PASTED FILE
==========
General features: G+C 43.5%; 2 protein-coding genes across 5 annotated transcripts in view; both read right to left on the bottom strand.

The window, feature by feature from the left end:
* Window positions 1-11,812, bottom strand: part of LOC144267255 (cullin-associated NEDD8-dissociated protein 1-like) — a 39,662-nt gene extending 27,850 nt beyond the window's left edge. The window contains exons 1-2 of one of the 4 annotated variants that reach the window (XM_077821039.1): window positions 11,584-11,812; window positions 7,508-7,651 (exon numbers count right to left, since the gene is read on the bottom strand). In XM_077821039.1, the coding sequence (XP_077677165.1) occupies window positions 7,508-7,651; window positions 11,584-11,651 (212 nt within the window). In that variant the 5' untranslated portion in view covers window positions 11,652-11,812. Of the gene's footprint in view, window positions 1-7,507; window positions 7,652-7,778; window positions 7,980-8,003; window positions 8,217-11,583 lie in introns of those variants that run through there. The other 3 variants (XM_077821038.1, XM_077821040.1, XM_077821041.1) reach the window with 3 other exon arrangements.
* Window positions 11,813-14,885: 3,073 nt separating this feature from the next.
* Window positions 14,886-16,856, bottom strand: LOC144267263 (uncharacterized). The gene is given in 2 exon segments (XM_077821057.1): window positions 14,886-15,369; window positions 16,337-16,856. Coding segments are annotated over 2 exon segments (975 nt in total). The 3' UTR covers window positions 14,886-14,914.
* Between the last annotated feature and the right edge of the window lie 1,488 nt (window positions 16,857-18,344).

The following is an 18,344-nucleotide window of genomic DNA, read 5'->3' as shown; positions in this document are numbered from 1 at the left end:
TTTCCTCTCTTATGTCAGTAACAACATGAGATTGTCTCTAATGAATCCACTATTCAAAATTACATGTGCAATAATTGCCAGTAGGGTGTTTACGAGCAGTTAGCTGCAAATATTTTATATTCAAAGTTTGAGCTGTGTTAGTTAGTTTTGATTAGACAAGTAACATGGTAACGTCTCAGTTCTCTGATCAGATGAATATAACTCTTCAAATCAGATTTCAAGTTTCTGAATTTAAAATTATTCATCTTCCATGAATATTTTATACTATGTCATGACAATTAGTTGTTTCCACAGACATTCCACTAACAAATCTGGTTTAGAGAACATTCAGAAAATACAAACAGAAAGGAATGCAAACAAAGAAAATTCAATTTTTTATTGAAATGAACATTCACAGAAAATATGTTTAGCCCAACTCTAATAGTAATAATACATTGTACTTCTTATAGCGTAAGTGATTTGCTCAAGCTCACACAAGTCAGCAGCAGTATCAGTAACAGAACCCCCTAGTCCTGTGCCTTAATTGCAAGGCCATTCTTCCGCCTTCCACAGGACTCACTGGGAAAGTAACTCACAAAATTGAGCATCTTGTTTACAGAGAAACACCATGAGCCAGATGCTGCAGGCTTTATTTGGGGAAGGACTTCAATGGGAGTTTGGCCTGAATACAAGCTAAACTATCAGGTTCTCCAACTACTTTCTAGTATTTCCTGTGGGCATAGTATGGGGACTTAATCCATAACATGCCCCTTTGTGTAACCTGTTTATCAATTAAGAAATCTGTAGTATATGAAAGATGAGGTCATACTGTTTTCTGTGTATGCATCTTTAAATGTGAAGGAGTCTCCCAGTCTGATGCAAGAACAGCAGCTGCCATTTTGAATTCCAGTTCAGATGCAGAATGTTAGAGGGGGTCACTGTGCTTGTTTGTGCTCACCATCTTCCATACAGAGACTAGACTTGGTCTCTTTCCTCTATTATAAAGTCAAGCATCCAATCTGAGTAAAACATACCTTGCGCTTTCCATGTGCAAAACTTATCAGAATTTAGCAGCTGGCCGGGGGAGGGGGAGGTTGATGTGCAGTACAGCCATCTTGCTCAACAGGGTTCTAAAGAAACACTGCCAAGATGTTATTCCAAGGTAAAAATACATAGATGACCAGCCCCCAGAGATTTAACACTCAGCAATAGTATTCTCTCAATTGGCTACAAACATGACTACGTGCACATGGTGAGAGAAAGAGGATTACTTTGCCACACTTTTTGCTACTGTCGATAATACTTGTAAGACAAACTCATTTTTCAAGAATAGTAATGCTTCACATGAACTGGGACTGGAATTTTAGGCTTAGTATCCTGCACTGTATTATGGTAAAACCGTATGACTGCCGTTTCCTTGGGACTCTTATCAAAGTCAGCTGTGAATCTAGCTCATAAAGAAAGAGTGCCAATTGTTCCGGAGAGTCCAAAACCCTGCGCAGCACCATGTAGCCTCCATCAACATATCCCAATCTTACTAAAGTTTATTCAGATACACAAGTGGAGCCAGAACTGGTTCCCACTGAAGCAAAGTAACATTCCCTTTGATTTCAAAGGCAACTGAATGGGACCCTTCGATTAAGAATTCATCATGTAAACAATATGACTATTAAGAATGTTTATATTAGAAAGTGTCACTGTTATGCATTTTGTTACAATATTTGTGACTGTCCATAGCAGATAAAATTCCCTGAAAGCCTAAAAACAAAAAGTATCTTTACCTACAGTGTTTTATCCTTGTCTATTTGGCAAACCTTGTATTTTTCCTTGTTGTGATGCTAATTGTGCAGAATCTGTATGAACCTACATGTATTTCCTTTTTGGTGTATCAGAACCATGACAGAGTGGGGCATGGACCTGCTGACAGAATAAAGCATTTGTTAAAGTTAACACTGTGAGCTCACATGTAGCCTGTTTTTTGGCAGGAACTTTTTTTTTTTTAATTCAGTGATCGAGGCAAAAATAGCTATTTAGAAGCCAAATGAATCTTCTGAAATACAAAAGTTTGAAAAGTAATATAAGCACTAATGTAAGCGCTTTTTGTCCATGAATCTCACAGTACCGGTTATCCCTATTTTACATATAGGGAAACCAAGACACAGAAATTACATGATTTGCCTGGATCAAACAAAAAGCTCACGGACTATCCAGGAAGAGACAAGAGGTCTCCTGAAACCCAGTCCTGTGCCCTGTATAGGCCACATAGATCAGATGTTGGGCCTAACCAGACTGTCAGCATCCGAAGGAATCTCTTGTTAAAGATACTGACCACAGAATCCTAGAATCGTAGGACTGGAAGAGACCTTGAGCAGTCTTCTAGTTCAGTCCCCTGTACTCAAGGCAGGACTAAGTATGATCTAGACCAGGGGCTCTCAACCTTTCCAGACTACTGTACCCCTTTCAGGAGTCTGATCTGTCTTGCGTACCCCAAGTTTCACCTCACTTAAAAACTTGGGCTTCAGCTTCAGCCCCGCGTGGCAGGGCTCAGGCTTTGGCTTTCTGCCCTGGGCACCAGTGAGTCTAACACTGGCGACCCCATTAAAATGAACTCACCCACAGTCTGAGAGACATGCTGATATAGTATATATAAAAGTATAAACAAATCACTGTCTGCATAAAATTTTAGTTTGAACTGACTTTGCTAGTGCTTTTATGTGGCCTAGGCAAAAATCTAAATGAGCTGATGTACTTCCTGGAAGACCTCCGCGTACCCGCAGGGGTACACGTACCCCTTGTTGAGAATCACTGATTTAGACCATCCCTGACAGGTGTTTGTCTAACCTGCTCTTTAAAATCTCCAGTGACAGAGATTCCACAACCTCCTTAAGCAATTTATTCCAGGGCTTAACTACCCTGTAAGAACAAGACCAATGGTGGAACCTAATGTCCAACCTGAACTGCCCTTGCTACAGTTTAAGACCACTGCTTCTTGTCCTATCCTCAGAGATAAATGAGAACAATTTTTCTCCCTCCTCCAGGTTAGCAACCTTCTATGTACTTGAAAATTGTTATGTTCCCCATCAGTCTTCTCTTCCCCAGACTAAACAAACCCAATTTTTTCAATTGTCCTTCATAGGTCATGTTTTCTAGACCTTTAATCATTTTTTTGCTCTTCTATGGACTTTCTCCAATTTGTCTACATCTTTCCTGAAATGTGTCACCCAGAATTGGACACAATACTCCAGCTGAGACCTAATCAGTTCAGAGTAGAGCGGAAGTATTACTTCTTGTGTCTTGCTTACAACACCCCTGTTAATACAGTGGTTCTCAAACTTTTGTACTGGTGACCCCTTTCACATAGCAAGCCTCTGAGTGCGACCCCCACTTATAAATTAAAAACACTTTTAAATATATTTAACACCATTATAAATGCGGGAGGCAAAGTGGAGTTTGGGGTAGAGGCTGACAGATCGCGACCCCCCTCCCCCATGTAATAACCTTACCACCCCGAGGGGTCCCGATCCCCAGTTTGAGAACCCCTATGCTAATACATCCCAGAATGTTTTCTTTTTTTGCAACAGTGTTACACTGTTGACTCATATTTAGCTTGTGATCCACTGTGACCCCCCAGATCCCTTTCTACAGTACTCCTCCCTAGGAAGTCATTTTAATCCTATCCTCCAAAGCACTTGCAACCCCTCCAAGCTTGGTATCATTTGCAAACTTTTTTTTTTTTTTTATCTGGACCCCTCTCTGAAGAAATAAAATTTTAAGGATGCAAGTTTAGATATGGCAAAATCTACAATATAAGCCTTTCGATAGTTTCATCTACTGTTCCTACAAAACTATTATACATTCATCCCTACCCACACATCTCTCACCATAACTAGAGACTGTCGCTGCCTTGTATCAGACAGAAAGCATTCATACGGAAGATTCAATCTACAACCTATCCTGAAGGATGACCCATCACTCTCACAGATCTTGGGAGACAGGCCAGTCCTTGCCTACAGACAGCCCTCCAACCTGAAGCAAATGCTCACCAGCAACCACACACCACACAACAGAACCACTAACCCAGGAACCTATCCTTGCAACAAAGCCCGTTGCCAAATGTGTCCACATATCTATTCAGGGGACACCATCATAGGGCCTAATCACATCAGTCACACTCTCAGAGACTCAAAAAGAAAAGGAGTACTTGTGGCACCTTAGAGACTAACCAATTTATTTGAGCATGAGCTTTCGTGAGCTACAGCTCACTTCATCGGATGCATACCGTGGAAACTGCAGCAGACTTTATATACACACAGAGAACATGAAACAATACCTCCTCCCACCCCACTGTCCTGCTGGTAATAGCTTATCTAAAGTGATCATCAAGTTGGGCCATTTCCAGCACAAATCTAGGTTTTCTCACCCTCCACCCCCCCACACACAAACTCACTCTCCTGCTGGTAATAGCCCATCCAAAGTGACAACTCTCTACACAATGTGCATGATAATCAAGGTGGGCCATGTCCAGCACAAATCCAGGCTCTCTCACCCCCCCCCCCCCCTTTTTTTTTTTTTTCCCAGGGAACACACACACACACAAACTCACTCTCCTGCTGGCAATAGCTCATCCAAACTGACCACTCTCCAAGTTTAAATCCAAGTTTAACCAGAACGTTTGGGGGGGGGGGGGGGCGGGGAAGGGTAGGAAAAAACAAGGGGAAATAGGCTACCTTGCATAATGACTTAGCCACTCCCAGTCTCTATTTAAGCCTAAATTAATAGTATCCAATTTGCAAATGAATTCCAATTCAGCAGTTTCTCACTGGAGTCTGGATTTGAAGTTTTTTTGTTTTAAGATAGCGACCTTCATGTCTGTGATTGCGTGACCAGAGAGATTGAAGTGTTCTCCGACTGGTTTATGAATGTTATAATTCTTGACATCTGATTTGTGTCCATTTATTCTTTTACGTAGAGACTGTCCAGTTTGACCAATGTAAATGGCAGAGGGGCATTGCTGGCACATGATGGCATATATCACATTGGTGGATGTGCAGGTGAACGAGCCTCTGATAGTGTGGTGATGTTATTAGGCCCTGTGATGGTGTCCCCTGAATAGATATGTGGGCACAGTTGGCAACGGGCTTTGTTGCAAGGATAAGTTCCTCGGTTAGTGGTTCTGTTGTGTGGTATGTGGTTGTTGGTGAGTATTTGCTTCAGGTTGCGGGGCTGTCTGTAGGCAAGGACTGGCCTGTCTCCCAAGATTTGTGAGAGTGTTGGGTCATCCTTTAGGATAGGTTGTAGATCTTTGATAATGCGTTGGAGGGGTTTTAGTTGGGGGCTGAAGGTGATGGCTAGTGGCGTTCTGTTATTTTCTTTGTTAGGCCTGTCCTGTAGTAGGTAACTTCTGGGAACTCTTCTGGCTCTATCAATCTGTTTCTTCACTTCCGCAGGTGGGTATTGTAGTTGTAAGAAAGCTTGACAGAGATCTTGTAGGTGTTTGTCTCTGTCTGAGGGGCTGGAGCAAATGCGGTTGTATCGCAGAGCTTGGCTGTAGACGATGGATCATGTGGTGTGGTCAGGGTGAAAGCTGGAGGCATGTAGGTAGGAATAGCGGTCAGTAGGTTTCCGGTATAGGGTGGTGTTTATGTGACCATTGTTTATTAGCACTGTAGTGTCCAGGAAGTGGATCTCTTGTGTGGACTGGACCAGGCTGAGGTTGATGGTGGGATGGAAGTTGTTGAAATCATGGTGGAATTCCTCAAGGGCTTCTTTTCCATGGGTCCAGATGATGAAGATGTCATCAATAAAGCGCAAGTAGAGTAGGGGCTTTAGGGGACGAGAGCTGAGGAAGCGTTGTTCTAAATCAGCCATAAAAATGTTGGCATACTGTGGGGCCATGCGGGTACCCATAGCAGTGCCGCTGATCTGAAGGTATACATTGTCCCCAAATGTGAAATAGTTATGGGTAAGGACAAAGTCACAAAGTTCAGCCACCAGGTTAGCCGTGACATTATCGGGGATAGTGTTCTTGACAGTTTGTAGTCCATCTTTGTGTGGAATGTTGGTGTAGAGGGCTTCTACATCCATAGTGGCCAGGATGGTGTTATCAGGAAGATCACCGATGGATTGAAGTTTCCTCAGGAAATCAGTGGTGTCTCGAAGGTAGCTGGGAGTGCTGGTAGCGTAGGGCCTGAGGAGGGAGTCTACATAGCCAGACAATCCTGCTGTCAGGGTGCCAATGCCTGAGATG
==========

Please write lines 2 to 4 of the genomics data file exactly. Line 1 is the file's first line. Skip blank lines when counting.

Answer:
The window, feature by feature from the left end:
* Window positions 1-11,812, bottom strand: part of LOC144267255 (cullin-associated NEDD8-dissociated protein 1-like) — a 39,662-nt gene extending 27,850 nt beyond the window's left edge. The window contains exons 1-2 of one of the 4 annotated variants that reach the window (XM_077821039.1): window positions 11,584-11,812; window positions 7,508-7,651 (exon numbers count right to left, since the gene is read on the bottom strand). In XM_077821039.1, the coding sequence (XP_077677165.1) occupies window positions 7,508-7,651; window positions 11,584-11,651 (212 nt within the window). In that variant the 5' untranslated portion in view covers window positions 11,652-11,812. Of the gene's footprint in view, window positions 1-7,507; window positions 7,652-7,778; window positions 7,980-8,003; window positions 8,217-11,583 lie in introns of those variants that run through there. The other 3 variants (XM_077821038.1, XM_077821040.1, XM_077821041.1) reach the window with 3 other exon arrangements.
* Window positions 11,813-14,885: 3,073 nt separating this feature from the next.